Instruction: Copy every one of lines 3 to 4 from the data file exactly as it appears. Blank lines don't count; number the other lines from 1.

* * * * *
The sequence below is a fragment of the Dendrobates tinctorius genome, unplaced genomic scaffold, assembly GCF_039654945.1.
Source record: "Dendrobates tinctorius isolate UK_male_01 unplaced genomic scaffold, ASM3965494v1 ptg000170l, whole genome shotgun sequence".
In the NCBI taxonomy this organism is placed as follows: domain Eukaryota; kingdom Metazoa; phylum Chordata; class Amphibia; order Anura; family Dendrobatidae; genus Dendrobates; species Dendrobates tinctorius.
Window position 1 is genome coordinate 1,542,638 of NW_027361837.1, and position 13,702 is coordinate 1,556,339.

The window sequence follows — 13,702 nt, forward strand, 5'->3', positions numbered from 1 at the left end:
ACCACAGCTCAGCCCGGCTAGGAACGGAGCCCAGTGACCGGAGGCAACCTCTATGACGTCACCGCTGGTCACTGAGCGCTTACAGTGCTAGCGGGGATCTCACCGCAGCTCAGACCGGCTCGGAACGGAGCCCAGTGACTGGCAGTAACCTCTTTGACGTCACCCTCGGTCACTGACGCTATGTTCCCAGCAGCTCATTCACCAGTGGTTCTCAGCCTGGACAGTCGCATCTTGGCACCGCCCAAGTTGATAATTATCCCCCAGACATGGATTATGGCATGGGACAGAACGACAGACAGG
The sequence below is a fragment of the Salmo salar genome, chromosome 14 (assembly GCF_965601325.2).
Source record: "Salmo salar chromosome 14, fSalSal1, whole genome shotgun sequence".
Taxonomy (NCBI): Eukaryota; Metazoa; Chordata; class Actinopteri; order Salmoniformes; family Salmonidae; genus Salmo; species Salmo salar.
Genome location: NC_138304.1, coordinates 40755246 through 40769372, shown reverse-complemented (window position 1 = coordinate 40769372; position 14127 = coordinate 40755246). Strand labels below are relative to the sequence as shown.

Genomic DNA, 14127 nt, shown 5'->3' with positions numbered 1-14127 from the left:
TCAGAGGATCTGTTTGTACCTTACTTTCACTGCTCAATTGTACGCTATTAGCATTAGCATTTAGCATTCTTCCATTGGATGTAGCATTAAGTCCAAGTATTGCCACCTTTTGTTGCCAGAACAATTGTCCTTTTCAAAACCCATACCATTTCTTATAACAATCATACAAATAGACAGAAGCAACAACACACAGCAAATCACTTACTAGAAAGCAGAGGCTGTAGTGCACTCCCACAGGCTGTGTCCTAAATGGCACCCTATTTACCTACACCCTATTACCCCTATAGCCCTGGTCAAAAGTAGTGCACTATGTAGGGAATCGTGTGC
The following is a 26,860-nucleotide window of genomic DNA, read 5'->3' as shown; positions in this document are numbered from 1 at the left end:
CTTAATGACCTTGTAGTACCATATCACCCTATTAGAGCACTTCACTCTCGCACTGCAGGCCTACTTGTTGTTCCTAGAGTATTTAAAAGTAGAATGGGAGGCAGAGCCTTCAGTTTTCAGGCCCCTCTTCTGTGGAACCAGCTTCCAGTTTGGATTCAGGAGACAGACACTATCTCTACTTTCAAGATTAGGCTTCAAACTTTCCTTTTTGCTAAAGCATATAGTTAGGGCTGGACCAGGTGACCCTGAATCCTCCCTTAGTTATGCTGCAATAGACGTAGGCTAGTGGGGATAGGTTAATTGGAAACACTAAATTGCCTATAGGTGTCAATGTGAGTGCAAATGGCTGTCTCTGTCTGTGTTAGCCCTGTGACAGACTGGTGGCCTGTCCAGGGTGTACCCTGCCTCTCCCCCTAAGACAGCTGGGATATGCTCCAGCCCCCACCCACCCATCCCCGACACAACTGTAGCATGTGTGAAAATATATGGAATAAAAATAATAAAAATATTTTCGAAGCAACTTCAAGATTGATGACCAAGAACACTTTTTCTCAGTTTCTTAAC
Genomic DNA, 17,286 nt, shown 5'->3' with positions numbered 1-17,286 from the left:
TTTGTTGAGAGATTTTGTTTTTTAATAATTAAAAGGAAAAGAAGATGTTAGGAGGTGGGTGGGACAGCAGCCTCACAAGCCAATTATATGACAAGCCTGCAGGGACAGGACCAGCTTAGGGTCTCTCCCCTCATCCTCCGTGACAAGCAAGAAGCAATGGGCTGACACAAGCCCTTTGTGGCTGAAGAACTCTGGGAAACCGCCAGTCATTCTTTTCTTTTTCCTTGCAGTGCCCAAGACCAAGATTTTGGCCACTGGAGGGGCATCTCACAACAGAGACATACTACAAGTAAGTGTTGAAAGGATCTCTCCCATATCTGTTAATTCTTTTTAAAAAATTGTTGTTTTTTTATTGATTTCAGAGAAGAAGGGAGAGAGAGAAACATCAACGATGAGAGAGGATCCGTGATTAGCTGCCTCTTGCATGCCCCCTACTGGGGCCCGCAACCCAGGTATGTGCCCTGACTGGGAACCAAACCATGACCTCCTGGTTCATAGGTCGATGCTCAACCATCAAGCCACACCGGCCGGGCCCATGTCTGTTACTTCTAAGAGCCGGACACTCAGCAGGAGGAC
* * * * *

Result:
In the NCBI taxonomy this organism is placed as follows: domain Eukaryota; kingdom Metazoa; phylum Chordata; class Amphibia; order Anura; family Dendrobatidae; genus Dendrobates; species Dendrobates tinctorius.
Window position 1 is genome coordinate 1,542,638 of NW_027361837.1, and position 13,702 is coordinate 1,556,339.